5 Essential Questions to Ask Your Freight Forwarder
The import / export business is ripe with opportunity, and there are plenty of newcomers to the trade eager to get their feet wet. However, most focus on the manufacturing and supply side of the equation without giving much thought to logistics.
The quality and experience of your freight forwarder will make or break the entire deal. With that in mind, we’re going to look at five essential questions that you should ask your potential freight forwarder before signing on the dotted line:
1. Do they have experience with your type of cargo?
There are many different types of cargo – everything from garments or machinery to chemicals or even hazardous waste. It’s essential that the freight forwarder you settle on has experience with the type of goods that you’re exporting. Once your cargo ships, it’s out of your control. That’s why you want your freight forwarder to know how to handle your products, and to be able to anticipate any potential problems along the way.
2. How extensive is their network?
This matters – probably more than you imagine. The best handlers are going to be members of trade associations and freight forwarder networks. A robust international network is going to facilitate your cargo getting where it needs to go. The biggest companies will have contacts all over the world. Just remember – all you need to focus on is the country you are shipping to. If you’re preparing freight for export to Australia, it doesn’t matter how many contacts a particular forwarder has in, say, China. This may sound painfully obvious, but far too many inexperienced exporters don’t stress the importance of networking.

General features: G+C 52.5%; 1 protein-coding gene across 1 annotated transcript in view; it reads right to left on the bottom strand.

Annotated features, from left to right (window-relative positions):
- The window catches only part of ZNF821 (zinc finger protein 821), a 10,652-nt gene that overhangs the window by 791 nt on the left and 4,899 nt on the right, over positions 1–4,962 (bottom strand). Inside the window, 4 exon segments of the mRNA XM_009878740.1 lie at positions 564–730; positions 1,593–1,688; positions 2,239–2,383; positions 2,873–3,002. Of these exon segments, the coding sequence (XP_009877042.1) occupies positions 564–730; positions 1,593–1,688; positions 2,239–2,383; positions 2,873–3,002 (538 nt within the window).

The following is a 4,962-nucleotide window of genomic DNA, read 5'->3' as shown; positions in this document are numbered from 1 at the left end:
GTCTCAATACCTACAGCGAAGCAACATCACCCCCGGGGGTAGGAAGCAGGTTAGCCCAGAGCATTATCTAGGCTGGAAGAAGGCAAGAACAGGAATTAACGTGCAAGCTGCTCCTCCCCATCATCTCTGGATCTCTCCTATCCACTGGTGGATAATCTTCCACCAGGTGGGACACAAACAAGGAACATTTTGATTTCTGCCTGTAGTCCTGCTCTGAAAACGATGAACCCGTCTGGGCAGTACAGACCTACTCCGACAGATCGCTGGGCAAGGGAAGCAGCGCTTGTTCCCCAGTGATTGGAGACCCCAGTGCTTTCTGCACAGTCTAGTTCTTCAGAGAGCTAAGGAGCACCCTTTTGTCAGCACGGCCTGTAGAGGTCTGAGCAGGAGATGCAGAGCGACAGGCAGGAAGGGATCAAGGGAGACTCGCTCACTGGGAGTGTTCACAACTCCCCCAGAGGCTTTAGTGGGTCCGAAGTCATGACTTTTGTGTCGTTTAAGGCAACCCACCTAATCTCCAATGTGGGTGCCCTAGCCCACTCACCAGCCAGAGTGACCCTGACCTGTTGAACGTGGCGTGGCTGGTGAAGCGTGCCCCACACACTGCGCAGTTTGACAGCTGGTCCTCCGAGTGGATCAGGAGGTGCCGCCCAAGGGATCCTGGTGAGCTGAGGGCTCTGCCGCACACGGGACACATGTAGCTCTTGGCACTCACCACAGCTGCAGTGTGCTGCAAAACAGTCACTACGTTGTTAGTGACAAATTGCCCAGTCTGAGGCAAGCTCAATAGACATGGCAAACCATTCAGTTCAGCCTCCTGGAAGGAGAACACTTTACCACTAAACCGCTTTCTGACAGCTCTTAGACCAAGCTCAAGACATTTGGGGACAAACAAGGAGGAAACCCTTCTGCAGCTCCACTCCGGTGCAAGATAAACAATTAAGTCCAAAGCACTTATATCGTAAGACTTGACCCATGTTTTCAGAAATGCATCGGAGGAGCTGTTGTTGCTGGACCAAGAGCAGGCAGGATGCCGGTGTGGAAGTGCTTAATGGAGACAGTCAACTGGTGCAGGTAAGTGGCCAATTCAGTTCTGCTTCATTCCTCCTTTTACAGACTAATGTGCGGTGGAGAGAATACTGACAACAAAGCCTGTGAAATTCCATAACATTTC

3. How many containers do they move in an average year?
Experience matters, and asking them how much work they do in a given year cuts to the quick of this issue. Big business and many years of experience means that your forwarder will have seen it all. A variety of unusual situations can occur while your cargo is at sea, so you want to entrust it to a company that knows when and how to react.
To be honest, it’s easy to start a freight forwarding company. What’s difficult is actually running one. If they have years of high-volume experience, they are probably going to be able help you with all of the following:
- Dockworker strikes
- Avoiding (or smoothing out) customs
- Issues with routing
- Port shutdowns
4. Where do their services end?
Some freight forwarders only see to the air or sea portion of your cargo’s journey. You might save a bit of money on their services in this case, but you’ll quickly make up for that in extra charges and headaches when you have to arrange onward shipping once the shipments reaches the destination country. Don’t be afraid to ask if they can arrange the final leg of your cargo’s journey – be it by road or rail.
5. Are they financially strong?
Exporters who are just getting started in the business are prone to overlooking the importance of financials. They assume, understandably, that they themselves will be paying the bills, so it doesn’t really matter. Suppose, for whatever reason, that the forwarder can’t pay the ocean carrier to release your cargo. Delays ensue, charges pile up and everyone loses in the process. If they are financially strong, they’ll be able to act in real time and send you the bill after the fact.